Among the reasons for the growing interest in FAS was an increased awareness of its costs and of the magnitude of the problem. As clinicians developed diagnostic standards for evaluating suspected cases, they found the syndrome to be more prevalent than previously recognized. As public health officials added up the dollars spent on FAS, they found it more costly than first acknowledged. According to physician and alcohol expert Sheila Blume, the estimated cost for treating babies with FAS in 1980 was $14.9 million. [45] Such figures underscored the presumptive value of investing in health education, an approach that appeared to offer a thrifty means of averting what many had taken to calling a preventable tragedy.

In this regard, the public health crusade echoed a parallel movement to convince people not to drink and drive and, more broadly, to reorient alcohol control efforts away from efforts to assist those with the most severe drinking problems and toward efforts to control drinking more broadly--an approach referred to as harm reduction. [46] However, in terms of individual behavior, refraining from drinking when one might conceive or be pregnant required a far longer period of restraint than simply staying off the road when intoxicated. Additionally, the public was convinced that drinking and driving were a deadly combination that threatened the collective good. Few, however, had seen the effects of drinking during pregnancy, or believed that FAS threatened the public's overall wellbeing. An even more difficult barrier to applying the drunk driving analogy to drinking while pregnant resided in the legal realm. It was a crime to drive while intoxicated; it was not a crime to become pregnant after drinking or to d rink after becoming pregnant.

In lieu of passing laws against drinking and conceiving, state and local government leaders enlisted in the crusade to warn by promoting health education. Women in the Georgia legislature, for example, offered an appropriation for FAS research, while in Maine a law on warning posters passed the legislature (although it met with a gubernatorial veto). [47] New York City enacted the nation's first local legislation regarding warning posters; in 1983 signs went up in the city's bars, restaurants and package stores. [48]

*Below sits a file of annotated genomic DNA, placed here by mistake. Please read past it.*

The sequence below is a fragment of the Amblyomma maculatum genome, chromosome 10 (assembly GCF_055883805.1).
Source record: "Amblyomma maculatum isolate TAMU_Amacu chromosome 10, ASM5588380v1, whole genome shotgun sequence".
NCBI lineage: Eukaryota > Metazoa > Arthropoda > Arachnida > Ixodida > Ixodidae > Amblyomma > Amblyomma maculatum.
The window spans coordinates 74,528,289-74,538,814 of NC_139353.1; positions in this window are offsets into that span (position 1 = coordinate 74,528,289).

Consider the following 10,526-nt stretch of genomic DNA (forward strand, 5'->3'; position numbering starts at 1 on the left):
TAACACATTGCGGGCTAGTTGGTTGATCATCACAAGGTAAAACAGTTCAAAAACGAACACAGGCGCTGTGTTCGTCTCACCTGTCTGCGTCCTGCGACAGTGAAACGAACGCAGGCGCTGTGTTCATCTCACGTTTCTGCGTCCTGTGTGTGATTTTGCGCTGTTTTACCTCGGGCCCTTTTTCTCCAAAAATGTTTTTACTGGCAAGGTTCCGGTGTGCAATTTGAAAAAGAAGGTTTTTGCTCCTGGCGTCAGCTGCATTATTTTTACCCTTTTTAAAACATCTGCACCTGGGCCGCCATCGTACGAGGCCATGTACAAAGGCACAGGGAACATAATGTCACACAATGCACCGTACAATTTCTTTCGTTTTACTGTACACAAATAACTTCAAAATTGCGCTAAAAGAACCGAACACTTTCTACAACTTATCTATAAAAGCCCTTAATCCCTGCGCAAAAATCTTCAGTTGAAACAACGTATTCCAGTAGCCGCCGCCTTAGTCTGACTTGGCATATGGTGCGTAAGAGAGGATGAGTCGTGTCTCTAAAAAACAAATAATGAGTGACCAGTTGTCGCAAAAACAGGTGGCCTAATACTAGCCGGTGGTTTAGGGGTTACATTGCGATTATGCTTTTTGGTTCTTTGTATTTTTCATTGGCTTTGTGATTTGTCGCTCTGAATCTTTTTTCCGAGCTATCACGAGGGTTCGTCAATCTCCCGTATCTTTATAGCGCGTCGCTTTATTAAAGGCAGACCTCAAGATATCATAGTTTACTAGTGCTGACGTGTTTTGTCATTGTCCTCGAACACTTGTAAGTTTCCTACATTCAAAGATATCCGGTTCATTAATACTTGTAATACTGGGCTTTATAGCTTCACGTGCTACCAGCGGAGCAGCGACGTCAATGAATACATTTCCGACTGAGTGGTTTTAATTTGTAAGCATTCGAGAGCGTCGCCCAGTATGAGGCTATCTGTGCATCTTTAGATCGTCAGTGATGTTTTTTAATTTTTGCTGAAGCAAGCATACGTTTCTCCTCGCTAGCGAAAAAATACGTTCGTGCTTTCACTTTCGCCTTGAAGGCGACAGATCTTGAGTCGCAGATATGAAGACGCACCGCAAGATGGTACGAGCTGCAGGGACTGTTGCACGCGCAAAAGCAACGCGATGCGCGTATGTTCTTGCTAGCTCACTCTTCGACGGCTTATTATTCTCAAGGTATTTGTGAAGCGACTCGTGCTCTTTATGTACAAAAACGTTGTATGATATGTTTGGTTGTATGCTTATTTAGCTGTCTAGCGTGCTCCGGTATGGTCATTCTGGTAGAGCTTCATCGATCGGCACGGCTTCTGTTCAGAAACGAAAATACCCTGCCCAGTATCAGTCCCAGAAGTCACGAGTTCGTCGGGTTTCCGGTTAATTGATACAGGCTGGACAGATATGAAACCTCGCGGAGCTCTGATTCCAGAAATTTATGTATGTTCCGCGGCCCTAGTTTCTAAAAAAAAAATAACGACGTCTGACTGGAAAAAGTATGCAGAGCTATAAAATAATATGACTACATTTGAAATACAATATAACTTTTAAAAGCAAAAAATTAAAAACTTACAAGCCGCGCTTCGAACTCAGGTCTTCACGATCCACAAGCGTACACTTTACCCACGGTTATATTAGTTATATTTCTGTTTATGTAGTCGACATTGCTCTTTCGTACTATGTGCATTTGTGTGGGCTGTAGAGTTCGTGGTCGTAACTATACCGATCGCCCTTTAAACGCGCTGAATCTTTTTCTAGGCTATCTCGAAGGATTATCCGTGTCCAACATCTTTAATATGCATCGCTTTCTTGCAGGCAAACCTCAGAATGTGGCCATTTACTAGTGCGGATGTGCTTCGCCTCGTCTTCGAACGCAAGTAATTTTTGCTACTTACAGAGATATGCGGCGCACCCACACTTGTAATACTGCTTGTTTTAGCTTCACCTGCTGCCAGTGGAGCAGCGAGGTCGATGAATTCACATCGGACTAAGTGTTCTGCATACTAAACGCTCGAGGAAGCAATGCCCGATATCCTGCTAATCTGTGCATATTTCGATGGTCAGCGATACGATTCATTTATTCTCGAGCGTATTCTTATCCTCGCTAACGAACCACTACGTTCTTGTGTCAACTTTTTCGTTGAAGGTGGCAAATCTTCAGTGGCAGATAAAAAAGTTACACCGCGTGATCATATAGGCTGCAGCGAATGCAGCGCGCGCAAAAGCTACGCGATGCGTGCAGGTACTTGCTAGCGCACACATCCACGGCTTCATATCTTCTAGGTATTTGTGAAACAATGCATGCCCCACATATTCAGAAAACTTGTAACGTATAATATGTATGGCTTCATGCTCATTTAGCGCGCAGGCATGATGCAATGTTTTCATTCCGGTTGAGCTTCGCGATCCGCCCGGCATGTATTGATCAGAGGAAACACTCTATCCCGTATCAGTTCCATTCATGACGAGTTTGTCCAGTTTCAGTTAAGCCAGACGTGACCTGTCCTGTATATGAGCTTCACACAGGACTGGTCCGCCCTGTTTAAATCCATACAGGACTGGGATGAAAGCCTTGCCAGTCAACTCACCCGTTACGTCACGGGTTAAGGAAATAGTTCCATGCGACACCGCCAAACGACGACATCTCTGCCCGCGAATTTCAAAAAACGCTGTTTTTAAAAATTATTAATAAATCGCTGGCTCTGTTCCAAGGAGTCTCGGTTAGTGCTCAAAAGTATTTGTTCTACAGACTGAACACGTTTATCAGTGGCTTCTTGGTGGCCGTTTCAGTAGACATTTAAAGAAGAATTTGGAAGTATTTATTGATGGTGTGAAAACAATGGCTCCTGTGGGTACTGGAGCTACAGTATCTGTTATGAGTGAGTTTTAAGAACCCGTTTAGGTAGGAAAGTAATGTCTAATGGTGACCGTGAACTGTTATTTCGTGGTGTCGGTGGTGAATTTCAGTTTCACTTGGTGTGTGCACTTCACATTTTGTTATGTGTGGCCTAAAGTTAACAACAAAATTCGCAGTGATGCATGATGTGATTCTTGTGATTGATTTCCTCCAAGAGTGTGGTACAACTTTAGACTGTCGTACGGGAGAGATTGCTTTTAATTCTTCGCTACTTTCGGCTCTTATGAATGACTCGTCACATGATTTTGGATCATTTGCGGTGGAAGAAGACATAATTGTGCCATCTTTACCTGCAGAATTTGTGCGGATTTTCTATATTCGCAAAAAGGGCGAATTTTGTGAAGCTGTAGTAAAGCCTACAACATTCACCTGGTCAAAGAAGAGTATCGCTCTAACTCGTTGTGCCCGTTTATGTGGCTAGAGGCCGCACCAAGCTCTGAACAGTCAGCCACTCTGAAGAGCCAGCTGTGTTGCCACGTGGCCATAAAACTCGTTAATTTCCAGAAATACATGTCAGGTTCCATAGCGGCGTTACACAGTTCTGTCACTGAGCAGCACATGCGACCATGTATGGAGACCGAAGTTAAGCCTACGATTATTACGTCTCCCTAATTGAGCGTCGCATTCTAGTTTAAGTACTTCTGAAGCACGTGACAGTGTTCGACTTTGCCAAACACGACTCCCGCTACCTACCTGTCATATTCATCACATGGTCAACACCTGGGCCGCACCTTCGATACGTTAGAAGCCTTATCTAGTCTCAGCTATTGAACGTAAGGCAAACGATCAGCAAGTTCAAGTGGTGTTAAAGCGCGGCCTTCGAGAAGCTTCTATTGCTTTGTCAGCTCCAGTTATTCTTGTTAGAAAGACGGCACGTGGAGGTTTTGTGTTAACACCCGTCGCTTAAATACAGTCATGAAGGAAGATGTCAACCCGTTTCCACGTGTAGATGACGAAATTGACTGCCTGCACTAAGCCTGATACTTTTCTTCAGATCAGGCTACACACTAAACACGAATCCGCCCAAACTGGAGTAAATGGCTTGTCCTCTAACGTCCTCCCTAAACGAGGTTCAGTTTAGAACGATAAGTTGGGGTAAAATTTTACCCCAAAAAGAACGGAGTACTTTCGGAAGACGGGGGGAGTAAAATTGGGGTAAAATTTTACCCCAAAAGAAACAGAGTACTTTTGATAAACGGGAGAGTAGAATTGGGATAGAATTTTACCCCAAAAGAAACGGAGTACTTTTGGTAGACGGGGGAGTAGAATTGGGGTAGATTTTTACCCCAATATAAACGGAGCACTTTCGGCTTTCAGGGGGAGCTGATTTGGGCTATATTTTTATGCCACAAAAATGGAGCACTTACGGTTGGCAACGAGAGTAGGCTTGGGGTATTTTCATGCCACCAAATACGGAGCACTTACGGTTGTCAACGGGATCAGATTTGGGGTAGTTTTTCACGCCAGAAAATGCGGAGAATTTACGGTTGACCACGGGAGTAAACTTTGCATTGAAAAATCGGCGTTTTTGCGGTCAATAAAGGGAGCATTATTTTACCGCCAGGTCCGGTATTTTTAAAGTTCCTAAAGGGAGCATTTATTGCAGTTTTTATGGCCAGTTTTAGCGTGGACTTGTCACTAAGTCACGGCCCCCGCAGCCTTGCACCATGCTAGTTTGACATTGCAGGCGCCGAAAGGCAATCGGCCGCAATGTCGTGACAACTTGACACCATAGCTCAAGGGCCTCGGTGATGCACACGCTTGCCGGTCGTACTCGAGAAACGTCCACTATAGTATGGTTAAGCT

In the court of public opinion public health officials began to hold sway. School programs on substance abuse began to incorporate warnings on FAS. [49] Television evening news coverage of alcohol research and of women and alcohol nearly always included a sentence or two reminding viewers that alcohol was known to cause birth defects. When an October 1984 article in JAMA maintained that even moderate alcohol consumption could cause growth retardation in the fetus, all three major networks covered the story on their evening news broadcasts. On the ABC Evening News, anchor Peter Jennings and medical editor Dr. Tim Johnson discussed the findings for almost two minutes. Johnson reported that the journal's editor had written an editorial saying women should not drink during pregnancy. Jennings responded with a question: "Well, we have undoubtedly just scared a lot of women who are pregnant and drinking now. What about them?" Johnson replied with a brief discussion of risk and then offered his own opinion: "What t hey're saying, I think, is: it is not worth taking any chance at all, even small, and I go along with the advice. When you can plan for it you should not drink at least during those nine months of pregnancy. " [50]

Magazine articles had offered this advice for some time, warning women that unless they abstained they could never be sure they were not putting their fetus at risk. [51] In many instances, alcohol appeared on a long list of well known dangerous substances that pregnant women were told to avoid, such as opiates, marijuana, barbiturates, tobacco, and over-the-counter and prescription medications. Whether the inclusion of alcohol among such substances diluted or heightened the potency of the warning is uncertain. The articles which discussed alcohol exclusively seemed designed to magnify women's fears, reminding that any misstep could result in a tragedy. Will an occasional "social cocktail" affect the unborn child, asked Good Housekeeping's medical columnists in 1978. Answering their own question, they replied: "We don't know. If you take a drink, you're betting it's harmless. Is it worth the risk?" [52] A year later, another piece in the same magazine went even further: